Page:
7 Indian J. Arb. L. 1 (2018-2019)

handle is hein.journals/ijal7 and id is 1 raw text is: 


                               ICC RULES AND ARBITRATION IN INDIA
                                   Alexis Mourre* &Abhinav Bhushant
   The Rules of Arbitration of the International Chamber of Commerce, 2012 [ICC Rules] offer the parties to
   a dispute, ajormal institutionalframework to reach a binding decision or settlement, mhile ensuring that the tenets

   of transpareng, ejicieny and fairness are upheld. The ICC Rles envisage a structure in mhich the parties retain
   considerable autonomy and control over various aspects of the procedure. As the rules are fraimed by legal experts
   andjurists from diverse backgrounds, the ICC Rules present a me~ger of wide ranging legal traditions, cultures

   and professions that caters to the needs of today's diverse economy. This particularfeature of the rules, among
   others, makes it best suited to meet the demands of a developing econom like India that is witnessing a mave o
   change from dispute resolution in courts to dispute resolution based in arbitrations. The frst part of this paper
   shall anayse the status of dispute resolution in India, with special focus on arbitration as a method of dispute
   settlement. In the second part of this paer, the author wishes to throw light on a pressing issue that has

   surrounded the courts in India with respect to Indian parties choosing forein law or forein seat of arbitration. In
   the third part, the author elucidates the manner in which the ICC Rules can assist in the evolvng status o

   arbitration in India.

                              I. Status of Dispute Resolution in India
   The dispute resolution process has a huge impact in the way the Indian economy will be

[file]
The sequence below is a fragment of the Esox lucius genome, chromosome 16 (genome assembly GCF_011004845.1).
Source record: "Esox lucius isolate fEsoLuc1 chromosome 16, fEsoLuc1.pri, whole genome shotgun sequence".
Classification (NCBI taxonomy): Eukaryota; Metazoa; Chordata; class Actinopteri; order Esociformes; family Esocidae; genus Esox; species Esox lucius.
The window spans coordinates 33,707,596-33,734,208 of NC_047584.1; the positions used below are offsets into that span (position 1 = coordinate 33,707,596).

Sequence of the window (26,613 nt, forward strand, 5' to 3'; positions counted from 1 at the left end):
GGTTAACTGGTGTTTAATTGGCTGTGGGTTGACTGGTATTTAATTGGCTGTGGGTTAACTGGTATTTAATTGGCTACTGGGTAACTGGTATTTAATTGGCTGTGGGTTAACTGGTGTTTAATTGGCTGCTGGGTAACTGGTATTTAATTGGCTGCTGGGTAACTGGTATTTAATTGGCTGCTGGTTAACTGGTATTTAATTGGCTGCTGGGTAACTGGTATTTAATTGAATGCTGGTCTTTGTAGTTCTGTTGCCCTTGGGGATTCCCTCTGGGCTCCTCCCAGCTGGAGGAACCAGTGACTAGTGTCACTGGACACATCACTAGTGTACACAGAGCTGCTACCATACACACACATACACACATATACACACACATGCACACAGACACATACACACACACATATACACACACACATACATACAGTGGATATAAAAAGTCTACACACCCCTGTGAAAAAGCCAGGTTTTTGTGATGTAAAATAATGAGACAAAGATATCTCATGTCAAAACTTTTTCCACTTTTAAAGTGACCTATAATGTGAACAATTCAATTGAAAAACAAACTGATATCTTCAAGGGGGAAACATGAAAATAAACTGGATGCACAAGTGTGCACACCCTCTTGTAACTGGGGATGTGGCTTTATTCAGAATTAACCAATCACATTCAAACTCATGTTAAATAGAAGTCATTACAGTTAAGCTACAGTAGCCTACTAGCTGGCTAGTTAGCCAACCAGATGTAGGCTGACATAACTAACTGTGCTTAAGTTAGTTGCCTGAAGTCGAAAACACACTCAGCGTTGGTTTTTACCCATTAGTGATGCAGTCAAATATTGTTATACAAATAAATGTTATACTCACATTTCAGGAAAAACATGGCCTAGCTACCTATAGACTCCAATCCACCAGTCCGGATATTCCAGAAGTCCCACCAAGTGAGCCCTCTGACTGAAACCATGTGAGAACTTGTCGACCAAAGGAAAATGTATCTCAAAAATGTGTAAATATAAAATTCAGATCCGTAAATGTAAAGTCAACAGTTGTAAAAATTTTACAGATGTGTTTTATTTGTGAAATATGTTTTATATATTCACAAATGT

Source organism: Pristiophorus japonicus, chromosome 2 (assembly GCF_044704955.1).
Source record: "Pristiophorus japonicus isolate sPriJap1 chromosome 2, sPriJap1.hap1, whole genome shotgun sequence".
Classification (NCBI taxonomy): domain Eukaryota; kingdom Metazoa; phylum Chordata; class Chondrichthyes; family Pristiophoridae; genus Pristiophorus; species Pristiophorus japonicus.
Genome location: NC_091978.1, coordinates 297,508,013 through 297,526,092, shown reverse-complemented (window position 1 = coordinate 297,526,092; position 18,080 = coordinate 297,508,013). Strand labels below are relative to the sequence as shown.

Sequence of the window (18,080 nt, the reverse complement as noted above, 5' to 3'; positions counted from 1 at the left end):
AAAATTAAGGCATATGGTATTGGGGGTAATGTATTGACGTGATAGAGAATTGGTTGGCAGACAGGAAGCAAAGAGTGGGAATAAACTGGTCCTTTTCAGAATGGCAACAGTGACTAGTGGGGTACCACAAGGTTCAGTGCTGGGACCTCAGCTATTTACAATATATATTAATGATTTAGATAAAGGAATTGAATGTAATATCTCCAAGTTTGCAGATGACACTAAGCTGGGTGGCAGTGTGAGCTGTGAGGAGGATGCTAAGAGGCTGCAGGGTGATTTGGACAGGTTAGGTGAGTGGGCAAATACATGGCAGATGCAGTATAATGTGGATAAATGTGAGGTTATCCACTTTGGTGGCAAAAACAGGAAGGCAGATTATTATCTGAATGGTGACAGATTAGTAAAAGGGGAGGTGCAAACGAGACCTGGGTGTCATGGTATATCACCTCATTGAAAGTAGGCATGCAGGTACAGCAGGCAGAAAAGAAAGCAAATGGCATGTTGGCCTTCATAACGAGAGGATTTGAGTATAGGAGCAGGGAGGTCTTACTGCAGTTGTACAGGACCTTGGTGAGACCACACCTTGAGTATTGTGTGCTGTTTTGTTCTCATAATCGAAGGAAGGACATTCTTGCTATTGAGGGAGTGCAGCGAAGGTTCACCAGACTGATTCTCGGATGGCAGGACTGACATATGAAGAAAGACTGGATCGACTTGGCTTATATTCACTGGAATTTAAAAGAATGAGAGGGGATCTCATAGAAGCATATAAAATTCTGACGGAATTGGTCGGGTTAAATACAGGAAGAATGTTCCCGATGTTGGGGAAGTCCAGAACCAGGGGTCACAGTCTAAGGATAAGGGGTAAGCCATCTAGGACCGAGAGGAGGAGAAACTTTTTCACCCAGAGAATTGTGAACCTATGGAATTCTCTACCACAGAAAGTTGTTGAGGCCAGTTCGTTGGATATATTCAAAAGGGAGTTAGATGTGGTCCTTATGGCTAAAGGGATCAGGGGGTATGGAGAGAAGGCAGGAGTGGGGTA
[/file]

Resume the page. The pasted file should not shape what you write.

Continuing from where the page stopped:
perceived globally by investors when it comes to making choices based on the 'ease of doing
   business' in India. Unfortunately, Indian courts are known for a mountainous backlog of cases.
   India has an estimated 31 million cases pending in various courts.' As of December 31, 2015
   there were 59,272 cases pending in the Supreme Court of India, around 3.8 million cases
   pending in the High Courts and around 27 million pending before the subordinate judiciary.2
   More than 8.5 million, which comprises about 26% of the total number of cases, are over 5 years
   old.3 On an average it takes twenty years for a real estate or land dispute to be resolved. As a
   result, India ranks 100 out of 190 countries in the World Bank rating on Ease of Doing Business
   2018.' The ease of doing business index measures regulations directly affecting the private sector
   in a country.

   Majority of the companies in India (around 61%) adopt a dispute resolution clause when they
   enter into a contract, be it in the nature of hire-purchase agreements, construction contracts,

* Alexis Mourre is the President, ICC International Court of Arbitration.
t  Abhinav Bhushan is the Director, South Asia, ICC International Court of Arbitration.
   The authors would like to thank Ms. Senu Nizar, a fifth year student at National University of Juridical Sciences,
   Kolkata, India, for her invaluable assistance and research on this article.
1 Bibek Debroy & Supama Jamn, Strengthening Arbitration and its Enforcement in India - Resolve in India, NITI AAYOG
   REPORT (2016), available athttp://niti.gov.in/writereaddata/files/document publication/Arbitration.pdf.
2  Id.
3  Id.
   Doing  Business 2018: Economy   Profile Of Inda, WORLD     BANK   GROUP    (2018), at 4   available at
   http: //www.doingbusiness.org/ /media/WBG /DoingBusiness /Documents /Profiles/ Country/ IND.pdf.

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